This May, four Barrow County residents were the first graduates of the county’s new accountability drug court. At the ceremony, each stood before family and friends, public officials, and fellow drug court participants to tell their story.
In the past, substance abusers and the mentally ill were treated the same as other offenders: They were tried in regular court and generally sentenced to jail or state prison. They would go through their time of incarceration and then return to their communities with the same problems, or worse ones.
In a growing number of Georgia counties, however, addicted or mentally ill offenders who commit non-violent crimes are now given a choice between the traditional court system and a new, less traveled road known as accountability court.
Accountability courts, which include drug courts and mental health courts, recognize that addiction and mental illness are health issues, but they also weigh the importance of enforcing the laws that hold society together.
These courts let participants remain in the community, but hold them accountable and require them to make amends. The courts equip the individuals with the skills that will enable them to navigate life better and — ideally — avoid the destructive behavior that got them into trouble in the first place.
It’s not a matter of being lenient on criminals. “Hard time” in a cell actually strikes some offenders as easier. The accountability court experience is in some ways more regimented and demanding than probation or prison time.
These alternative courts, officials say, reduce costs, protect public safety and promote health. And they will become more and more prevalent as the Georgia budget for fiscal year 2013 allocates more than $11 million for their expansion.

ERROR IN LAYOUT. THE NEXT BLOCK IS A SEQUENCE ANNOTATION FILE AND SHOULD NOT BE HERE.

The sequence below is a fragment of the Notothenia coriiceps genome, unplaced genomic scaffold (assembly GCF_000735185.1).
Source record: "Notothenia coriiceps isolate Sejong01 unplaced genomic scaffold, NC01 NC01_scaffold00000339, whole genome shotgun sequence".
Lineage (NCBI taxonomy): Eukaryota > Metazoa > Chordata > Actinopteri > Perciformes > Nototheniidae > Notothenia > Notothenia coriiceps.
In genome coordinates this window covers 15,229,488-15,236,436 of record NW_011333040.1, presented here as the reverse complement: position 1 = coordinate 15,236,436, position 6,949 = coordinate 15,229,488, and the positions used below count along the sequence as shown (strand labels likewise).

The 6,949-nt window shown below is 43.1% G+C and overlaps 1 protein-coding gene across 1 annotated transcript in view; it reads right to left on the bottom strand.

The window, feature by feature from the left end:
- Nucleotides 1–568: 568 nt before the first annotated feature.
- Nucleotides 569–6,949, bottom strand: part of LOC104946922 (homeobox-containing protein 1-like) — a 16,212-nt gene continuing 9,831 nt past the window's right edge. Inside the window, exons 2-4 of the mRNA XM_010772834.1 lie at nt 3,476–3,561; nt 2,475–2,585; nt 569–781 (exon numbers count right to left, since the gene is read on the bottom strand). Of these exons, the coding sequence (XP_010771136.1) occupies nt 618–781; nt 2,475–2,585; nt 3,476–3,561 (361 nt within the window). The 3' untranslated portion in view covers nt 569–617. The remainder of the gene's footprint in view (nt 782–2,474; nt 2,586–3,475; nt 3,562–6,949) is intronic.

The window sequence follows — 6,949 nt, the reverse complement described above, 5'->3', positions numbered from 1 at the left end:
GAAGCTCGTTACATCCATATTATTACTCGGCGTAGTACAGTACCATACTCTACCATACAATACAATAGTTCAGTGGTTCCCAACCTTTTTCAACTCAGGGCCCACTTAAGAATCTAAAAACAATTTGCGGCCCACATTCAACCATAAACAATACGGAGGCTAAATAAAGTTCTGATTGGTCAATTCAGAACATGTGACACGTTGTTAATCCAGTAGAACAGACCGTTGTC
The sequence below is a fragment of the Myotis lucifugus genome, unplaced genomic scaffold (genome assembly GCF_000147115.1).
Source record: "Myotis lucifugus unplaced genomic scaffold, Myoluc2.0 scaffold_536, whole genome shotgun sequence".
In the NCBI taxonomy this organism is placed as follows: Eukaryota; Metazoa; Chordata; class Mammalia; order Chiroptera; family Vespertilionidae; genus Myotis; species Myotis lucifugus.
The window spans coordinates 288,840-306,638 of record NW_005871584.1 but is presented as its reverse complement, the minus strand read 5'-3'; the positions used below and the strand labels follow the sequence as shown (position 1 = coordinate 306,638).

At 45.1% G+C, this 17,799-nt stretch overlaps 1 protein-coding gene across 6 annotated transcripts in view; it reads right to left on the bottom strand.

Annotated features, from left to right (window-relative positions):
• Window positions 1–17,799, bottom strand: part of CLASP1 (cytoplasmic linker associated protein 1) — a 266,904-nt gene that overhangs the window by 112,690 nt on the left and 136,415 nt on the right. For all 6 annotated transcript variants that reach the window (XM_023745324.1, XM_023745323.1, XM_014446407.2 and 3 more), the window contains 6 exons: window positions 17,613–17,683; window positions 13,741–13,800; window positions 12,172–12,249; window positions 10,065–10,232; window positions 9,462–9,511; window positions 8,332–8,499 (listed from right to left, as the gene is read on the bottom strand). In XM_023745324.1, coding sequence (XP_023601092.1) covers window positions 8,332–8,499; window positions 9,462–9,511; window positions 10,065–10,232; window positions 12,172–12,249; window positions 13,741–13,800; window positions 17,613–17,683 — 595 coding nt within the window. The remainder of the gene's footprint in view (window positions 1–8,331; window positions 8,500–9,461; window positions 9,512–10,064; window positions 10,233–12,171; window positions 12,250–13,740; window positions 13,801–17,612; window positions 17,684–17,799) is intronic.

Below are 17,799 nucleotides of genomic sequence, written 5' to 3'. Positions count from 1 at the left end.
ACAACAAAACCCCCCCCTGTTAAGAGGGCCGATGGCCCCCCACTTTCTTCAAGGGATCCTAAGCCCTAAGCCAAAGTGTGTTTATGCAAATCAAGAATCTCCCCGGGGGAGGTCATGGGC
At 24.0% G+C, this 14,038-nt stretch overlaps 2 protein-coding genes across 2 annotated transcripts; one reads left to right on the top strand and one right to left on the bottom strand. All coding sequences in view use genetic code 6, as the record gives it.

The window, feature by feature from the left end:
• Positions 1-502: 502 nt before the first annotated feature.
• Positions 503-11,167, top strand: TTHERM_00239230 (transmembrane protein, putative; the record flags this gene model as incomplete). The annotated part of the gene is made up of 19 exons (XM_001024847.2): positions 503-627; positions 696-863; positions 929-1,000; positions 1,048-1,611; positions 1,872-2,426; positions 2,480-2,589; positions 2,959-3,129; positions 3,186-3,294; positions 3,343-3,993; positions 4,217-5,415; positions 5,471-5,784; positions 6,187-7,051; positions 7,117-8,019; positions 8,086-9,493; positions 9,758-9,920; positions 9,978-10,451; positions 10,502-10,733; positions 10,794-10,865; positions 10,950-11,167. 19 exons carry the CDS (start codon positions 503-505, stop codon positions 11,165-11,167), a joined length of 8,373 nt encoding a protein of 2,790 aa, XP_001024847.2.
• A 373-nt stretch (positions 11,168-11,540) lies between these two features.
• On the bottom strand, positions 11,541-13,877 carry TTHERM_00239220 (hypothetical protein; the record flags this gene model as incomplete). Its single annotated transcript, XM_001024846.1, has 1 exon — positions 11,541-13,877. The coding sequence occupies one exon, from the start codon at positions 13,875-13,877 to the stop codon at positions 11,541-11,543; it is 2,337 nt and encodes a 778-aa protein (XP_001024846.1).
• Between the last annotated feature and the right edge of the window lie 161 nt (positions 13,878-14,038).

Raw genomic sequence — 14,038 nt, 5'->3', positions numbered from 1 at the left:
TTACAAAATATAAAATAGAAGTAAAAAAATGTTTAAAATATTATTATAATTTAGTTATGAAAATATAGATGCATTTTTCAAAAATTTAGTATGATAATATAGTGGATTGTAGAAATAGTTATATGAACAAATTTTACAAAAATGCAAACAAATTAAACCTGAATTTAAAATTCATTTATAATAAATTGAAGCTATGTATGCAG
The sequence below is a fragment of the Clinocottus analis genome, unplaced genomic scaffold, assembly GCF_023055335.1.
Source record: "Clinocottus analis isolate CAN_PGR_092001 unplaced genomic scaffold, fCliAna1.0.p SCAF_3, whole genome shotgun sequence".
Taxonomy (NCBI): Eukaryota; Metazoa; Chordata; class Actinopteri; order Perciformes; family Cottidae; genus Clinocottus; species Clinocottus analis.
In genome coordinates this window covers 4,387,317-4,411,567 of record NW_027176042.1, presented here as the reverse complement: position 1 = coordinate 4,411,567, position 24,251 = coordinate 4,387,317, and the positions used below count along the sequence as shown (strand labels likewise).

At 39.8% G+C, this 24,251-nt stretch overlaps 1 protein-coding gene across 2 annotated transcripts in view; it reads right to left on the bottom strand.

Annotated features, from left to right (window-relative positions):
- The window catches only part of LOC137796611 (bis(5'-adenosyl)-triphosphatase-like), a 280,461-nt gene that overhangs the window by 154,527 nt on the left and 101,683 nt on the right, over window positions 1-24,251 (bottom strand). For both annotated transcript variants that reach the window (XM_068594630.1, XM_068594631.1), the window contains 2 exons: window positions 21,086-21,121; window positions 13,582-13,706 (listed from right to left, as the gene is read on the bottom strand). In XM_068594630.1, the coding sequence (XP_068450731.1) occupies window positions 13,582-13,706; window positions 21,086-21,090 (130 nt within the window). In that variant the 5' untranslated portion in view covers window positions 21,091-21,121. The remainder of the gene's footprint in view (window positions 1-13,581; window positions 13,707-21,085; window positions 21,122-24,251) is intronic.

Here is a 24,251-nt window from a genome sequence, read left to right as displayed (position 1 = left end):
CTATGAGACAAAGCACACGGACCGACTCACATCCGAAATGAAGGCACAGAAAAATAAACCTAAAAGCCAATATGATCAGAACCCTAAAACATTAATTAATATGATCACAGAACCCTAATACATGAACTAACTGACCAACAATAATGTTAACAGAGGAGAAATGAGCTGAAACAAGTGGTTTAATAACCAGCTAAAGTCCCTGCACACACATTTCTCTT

One county’s experience
[youtube]http://www.youtube.com/watch?v=DhNFmdqnIYo[/youtube]People sentenced in Barrow County’s accountability court, established two years ago, report to a judge every week. But that’s not all. They must attend individual counseling sessions, case management sessions and Alcoholics Anonymous or Narcotics Anonymous meetings. They are required to submit to regular drug testing, attend school, complete community service or get a part-time job. In addition, they must pay the monthly $150 participation fee for drug court and keep a 9 p.m.-to-5 a.m. curfew.
Judge Currie Mingledorff, a Superior Court Judge for the Piedmont Circuit, pushed to create alternative courts in Barrow, Jackson and Banks counties when he was elected three years ago. Now accountability drug and mental health courts are operating in both Jackson and Barrow counties. They are among the more than 100 such courts across the state.
Mingledorff first heard about accountability courts as a private attorney in Winder, when he was representing a Hall County man in a child custody case. “He told me he was previously a meth addict and the best thing that happened to him was getting sentenced to the Hall County Drug Court,” said Mingledorff.